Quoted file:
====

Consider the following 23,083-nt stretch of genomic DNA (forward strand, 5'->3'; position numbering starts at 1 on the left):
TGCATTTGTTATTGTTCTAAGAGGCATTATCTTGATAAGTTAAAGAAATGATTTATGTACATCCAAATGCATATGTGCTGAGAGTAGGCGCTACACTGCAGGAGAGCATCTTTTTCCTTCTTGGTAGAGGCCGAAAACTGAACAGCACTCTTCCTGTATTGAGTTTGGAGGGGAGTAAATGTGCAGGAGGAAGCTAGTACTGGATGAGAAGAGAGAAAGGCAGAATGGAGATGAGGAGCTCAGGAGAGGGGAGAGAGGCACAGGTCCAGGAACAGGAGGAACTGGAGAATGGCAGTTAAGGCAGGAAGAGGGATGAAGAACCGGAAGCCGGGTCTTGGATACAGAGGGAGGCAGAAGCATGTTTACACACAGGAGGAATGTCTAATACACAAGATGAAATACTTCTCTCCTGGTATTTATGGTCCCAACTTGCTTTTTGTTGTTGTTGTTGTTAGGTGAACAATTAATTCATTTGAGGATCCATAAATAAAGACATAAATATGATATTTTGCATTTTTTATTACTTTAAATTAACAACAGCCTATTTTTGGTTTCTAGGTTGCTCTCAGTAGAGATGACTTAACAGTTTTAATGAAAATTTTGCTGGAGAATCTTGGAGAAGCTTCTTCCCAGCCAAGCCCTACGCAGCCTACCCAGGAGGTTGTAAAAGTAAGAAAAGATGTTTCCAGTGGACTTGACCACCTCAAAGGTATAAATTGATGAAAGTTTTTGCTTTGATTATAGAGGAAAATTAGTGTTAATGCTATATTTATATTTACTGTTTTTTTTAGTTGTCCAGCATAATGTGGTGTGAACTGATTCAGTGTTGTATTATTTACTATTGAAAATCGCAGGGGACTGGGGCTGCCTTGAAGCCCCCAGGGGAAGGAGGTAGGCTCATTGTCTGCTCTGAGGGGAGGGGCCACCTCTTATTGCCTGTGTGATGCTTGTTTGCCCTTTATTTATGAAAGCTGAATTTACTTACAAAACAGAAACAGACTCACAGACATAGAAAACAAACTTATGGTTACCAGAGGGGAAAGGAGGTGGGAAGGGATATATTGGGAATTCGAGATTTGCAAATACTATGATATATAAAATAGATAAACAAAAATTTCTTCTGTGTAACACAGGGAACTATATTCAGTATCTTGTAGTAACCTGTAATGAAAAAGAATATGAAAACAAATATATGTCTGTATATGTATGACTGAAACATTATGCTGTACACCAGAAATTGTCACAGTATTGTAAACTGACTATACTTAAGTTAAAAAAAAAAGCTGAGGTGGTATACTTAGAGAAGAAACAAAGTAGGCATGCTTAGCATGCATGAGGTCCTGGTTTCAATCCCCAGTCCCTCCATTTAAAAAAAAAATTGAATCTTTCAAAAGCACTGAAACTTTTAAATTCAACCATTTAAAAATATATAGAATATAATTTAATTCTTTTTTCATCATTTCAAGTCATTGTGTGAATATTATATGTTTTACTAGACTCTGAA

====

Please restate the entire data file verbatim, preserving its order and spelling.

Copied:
Consider the following 23,083-nt stretch of genomic DNA (forward strand, 5'->3'; position numbering starts at 1 on the left):
TGCATTTGTTATTGTTCTAAGAGGCATTATCTTGATAAGTTAAAGAAATGATTTATGTACATCCAAATGCATATGTGCTGAGAGTAGGCGCTACACTGCAGGAGAGCATCTTTTTCCTTCTTGGTAGAGGCCGAAAACTGAACAGCACTCTTCCTGTATTGAGTTTGGAGGGGAGTAAATGTGCAGGAGGAAGCTAGTACTGGATGAGAAGAGAGAAAGGCAGAATGGAGATGAGGAGCTCAGGAGAGGGGAGAGAGGCACAGGTCCAGGAACAGGAGGAACTGGAGAATGGCAGTTAAGGCAGGAAGAGGGATGAAGAACCGGAAGCCGGGTCTTGGATACAGAGGGAGGCAGAAGCATGTTTACACACAGGAGGAATGTCTAATACACAAGATGAAATACTTCTCTCCTGGTATTTATGGTCCCAACTTGCTTTTTGTTGTTGTTGTTGTTAGGTGAACAATTAATTCATTTGAGGATCCATAAATAAAGACATAAATATGATATTTTGCATTTTTTATTACTTTAAATTAACAACAGCCTATTTTTGGTTTCTAGGTTGCTCTCAGTAGAGATGACTTAACAGTTTTAATGAAAATTTTGCTGGAGAATCTTGGAGAAGCTTCTTCCCAGCCAAGCCCTACGCAGCCTACCCAGGAGGTTGTAAAAGTAAGAAAAGATGTTTCCAGTGGACTTGACCACCTCAAAGGTATAAATTGATGAAAGTTTTTGCTTTGATTATAGAGGAAAATTAGTGTTAATGCTATATTTATATTTACTGTTTTTTTTAGTTGTCCAGCATAATGTGGTGTGAACTGATTCAGTGTTGTATTATTTACTATTGAAAATCGCAGGGGACTGGGGCTGCCTTGAAGCCCCCAGGGGAAGGAGGTAGGCTCATTGTCTGCTCTGAGGGGAGGGGCCACCTCTTATTGCCTGTGTGATGCTTGTTTGCCCTTTATTTATGAAAGCTGAATTTACTTACAAAACAGAAACAGACTCACAGACATAGAAAACAAACTTATGGTTACCAGAGGGGAAAGGAGGTGGGAAGGGATATATTGGGAATTCGAGATTTGCAAATACTATGATATATAAAATAGATAAACAAAAATTTCTTCTGTGTAACACAGGGAACTATATTCAGTATCTTGTAGTAACCTGTAATGAAAAAGAATATGAAAACAAATATATGTCTGTATATGTATGACTGAAACATTATGCTGTACACCAGAAATTGTCACAGTATTGTAAACTGACTATACTTAAGTTAAAAAAAAAAGCTGAGGTGGTATACTTAGAGAAGAAACAAAGTAGGCATGCTTAGCATGCATGAGGTCCTGGTTTCAATCCCCAGTCCCTCCATTTAAAAAAAAAATTGAATCTTTCAAAAGCACTGAAACTTTTAAATTCAACCATTTAAAAATATATAGAATATAATTTAATTCTTTTTTCATCATTTCAAGTCATTGTGTGAATATTATATGTTTTACTAGACTCTGAA